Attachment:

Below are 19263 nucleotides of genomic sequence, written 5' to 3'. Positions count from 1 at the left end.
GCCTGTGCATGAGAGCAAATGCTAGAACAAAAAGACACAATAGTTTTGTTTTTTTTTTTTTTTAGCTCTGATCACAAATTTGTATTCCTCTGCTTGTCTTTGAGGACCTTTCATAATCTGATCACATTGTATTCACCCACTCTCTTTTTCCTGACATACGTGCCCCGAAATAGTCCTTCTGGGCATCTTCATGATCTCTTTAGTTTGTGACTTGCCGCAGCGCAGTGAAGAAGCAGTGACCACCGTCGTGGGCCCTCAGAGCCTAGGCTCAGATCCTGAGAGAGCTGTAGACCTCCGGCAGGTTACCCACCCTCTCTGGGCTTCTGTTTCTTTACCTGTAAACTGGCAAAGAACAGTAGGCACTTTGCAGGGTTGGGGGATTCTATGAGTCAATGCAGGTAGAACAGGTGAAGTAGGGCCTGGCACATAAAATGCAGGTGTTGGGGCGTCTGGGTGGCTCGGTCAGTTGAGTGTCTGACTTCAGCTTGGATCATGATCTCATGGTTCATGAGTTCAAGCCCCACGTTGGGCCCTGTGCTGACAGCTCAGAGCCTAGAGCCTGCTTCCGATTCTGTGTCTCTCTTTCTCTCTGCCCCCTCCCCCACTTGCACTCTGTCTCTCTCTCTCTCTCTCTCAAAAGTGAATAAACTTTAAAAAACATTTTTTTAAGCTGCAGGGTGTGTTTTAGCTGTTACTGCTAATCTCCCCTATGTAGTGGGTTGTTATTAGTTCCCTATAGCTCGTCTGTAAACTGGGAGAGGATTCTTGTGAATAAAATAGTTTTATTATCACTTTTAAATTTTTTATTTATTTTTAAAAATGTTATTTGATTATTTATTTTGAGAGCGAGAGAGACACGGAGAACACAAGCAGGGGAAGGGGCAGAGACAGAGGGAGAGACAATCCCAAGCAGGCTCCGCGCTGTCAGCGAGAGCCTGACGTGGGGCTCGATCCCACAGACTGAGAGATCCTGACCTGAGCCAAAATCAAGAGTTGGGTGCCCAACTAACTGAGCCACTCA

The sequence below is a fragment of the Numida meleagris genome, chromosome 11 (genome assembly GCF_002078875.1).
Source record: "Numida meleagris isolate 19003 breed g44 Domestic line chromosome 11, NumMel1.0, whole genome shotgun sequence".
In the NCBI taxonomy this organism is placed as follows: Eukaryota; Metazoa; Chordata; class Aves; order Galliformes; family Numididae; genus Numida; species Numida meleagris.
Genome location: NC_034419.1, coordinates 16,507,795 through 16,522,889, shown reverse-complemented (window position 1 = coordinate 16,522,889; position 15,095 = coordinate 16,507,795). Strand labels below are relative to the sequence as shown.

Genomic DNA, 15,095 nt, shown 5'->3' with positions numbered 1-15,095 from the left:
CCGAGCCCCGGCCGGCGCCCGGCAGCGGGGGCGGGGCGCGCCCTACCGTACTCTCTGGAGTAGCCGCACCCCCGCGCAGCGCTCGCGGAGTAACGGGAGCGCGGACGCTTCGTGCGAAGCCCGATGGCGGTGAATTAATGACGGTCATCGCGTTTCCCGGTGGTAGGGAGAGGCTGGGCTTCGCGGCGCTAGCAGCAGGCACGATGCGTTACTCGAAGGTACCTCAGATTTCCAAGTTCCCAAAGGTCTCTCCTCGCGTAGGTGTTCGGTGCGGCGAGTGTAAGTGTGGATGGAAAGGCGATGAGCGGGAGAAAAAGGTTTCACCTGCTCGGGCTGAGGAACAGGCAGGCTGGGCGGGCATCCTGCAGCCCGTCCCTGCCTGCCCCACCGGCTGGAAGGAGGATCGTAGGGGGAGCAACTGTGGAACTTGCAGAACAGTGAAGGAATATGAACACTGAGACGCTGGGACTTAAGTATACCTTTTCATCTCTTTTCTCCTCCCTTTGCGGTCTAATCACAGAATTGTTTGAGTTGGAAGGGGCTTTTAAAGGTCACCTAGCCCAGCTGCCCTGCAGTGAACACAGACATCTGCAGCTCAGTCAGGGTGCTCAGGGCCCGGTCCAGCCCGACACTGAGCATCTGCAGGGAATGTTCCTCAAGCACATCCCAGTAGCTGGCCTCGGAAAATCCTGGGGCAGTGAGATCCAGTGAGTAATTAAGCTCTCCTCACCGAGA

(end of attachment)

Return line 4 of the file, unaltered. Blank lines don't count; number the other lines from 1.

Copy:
Source record: "Numida meleagris isolate 19003 breed g44 Domestic line chromosome 11, NumMel1.0, whole genome shotgun sequence".